It is that time of the year when HR sends us many messages regarding our mid-year review. To be honest, I really do not like them since they force me to have tough conversations. For starters, I really do not know what I will be reviewing.
Somehow, my yearly objectives have never been sorted since the new CEO took over and then you have the major issue of the duplication of my roles. Last week, I tried to introduce the subject with the boss as I said, “sir, I was hoping that you and I can have a discussion around the mid-year review.”
He did not seem too keen to have the discussion as he said, “well, I am very busy but you can set some time in my diary.” I therefore decided to do as he requested and to use the template from last year to guide our discussion. On the material day, I showed up with a Powerpoint Presentation that showed what I had achieved against my objectives. The CEO seemed to be responding well to my presentation up until when I got to the fourth slide. According to him, I had prepared too many slides and he said, “this feels like death by Powerpoint. You have too many slides yet all you are doing is talk about what you achieved in the last six months, not the last decade.”
I told him that “this is how we have done it in the past.” This opened another lecture where he told me that I need to “lean out.” He said I needed to narrow my goals to three and only have three major achievements that demonstrate my “contribution to the business.”
He ended up reworking my review and in all fairness I felt that it sounded more professional at the end of it all.
He set some stretch goals for me and I had to reluctantly admit that this was a more improved way of looking at things. I decided to log in the review and discussions soon after this discussion lest I get overtaken by events and lest the CEO changes his mind.
I was feeling pretty pleased with myself when I received a call from Shiro asking me, “babe, where are you?” I said, “still in the office.”
She said, “I have been in the gym playing some squash and think we should have a drink.” I must say I like this club thing and I have noticed that a lot of people look at me differently when I tell them that I am going to the club. One hour later, I was seated at the counter with Shiro enjoying a drink and I was feeling on top of the world. After her second drink, I noticed that Shiro was getting more affectionate, something which she rarely does in public.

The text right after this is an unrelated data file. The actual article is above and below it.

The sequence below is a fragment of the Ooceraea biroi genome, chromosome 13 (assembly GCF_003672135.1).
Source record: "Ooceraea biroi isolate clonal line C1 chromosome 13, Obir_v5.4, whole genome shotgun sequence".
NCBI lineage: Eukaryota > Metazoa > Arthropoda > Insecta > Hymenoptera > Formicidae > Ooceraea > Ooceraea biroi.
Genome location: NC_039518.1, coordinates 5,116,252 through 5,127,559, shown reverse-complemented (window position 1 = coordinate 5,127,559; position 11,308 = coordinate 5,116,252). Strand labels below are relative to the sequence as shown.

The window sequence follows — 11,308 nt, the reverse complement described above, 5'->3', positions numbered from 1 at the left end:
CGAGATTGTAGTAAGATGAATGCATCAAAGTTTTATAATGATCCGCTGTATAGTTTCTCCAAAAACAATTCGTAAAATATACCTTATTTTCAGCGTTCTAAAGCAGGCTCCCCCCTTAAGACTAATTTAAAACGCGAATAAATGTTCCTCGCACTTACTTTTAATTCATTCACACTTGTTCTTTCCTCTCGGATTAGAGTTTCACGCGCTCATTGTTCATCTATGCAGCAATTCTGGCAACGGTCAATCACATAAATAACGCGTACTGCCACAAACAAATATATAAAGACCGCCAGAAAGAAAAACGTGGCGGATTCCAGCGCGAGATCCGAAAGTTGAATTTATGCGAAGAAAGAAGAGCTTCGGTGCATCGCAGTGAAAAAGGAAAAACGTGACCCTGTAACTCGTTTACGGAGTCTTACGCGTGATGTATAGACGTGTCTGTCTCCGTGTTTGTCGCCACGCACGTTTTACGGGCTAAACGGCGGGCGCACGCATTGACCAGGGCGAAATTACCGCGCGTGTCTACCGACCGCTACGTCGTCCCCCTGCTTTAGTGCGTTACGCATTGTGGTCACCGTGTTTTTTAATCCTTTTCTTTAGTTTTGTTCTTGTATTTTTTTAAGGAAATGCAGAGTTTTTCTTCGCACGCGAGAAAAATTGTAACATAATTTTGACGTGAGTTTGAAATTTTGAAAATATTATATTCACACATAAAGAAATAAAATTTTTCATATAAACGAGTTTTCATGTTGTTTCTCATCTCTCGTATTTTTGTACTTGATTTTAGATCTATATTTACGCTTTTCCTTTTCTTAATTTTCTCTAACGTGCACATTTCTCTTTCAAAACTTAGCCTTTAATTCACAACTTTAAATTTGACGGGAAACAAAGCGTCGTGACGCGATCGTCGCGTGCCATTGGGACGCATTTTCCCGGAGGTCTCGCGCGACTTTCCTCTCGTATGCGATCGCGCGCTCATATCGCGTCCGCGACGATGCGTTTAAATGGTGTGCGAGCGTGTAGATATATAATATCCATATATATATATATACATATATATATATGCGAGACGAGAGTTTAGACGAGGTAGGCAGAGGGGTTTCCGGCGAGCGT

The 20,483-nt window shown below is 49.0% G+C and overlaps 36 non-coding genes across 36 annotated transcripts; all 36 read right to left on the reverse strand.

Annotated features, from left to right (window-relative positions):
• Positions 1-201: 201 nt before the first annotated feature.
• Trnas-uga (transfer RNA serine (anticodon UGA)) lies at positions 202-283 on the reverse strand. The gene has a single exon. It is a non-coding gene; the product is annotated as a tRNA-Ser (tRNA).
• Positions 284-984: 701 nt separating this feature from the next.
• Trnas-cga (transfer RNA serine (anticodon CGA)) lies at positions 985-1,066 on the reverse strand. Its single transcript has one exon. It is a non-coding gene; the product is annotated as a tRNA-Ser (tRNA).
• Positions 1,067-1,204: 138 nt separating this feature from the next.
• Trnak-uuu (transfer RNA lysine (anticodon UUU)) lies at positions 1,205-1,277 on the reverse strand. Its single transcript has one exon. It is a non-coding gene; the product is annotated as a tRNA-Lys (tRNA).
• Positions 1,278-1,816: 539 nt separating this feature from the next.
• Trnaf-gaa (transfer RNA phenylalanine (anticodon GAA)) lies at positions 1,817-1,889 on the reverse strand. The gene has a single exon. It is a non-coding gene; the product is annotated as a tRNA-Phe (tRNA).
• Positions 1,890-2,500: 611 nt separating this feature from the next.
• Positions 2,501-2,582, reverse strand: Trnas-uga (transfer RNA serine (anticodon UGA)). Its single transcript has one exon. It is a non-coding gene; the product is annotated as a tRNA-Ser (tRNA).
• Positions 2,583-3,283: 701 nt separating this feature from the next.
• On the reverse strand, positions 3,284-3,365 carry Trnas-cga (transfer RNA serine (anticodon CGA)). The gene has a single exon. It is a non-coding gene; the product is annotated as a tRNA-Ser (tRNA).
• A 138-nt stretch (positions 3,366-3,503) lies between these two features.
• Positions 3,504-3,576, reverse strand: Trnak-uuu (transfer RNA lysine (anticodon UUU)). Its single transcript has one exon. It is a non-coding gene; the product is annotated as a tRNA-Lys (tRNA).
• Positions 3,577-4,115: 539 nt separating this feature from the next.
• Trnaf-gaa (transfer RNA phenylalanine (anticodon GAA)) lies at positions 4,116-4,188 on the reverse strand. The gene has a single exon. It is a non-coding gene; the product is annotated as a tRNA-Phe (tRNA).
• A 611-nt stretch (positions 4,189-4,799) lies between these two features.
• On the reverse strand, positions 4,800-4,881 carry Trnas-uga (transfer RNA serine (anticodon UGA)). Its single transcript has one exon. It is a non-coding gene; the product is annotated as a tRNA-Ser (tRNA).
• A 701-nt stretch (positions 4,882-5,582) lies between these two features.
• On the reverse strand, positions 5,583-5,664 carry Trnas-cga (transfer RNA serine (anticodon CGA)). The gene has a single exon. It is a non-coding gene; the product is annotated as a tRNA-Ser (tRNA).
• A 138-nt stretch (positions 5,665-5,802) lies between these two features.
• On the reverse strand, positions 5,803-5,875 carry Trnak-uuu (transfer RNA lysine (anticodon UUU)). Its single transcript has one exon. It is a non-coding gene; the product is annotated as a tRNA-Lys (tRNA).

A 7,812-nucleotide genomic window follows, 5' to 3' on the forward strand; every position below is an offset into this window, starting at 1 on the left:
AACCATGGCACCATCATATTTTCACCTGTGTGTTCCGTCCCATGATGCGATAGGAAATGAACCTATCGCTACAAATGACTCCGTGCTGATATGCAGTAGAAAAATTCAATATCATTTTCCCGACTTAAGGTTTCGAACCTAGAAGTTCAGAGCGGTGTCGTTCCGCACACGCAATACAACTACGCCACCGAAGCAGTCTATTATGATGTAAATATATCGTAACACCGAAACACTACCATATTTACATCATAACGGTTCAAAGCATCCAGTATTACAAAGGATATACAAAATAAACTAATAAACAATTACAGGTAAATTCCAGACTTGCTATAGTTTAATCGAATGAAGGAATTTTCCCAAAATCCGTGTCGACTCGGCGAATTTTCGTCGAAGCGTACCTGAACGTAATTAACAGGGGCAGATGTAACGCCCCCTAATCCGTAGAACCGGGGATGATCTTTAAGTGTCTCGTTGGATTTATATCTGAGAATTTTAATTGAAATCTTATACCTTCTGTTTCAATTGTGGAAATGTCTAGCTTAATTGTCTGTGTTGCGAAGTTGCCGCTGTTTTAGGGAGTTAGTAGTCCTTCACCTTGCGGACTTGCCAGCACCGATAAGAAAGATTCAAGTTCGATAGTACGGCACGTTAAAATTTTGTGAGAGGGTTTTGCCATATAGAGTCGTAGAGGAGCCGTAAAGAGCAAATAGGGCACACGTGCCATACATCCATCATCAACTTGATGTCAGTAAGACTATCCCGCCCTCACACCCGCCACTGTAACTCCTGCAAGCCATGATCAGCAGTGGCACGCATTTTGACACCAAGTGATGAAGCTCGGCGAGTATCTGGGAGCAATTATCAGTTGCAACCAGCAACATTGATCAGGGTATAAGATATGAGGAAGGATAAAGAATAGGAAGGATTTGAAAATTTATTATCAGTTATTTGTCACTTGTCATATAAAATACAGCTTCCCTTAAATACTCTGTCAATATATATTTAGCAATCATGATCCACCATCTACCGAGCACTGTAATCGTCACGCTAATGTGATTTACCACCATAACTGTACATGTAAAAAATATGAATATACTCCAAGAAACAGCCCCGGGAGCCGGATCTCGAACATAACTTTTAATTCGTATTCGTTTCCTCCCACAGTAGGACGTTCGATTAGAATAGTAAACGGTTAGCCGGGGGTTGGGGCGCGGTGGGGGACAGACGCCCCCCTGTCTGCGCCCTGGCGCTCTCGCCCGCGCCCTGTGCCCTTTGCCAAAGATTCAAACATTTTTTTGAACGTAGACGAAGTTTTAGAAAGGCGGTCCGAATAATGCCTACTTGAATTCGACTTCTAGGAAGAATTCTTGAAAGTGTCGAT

I was not complaining about the situation until about half an hour later when some gentleman joined our table. He introduced himself as an engineer and then proceeded to brag endlessly about how much money he had made from the SGR project. He appeared reluctant to leave our table but finally he had to because someone came and asked him to have a side chat with him.
Shiro seemed to exhale about this and said, “Thank God he left, I have been dying to talk to you.” I asked her, “about what? Please tell me you are not pregnant!” She said, “no way!” I told her, “you know I do not like surprises so spill the beans.”
She took a few breaths and then proceeded to tell me her story. Her company is offering her a job abroad in Dubai and she thinks that “we should take it.” I was not sure what to make of this after she said, “well you can find a job too or be a stay at home dad; the posting will be for just two years.”
Suddenly this did not seem like such a good evening after all and I said, “let me think about it and we can discuss.” I ordered another drink because this was too much for my heart.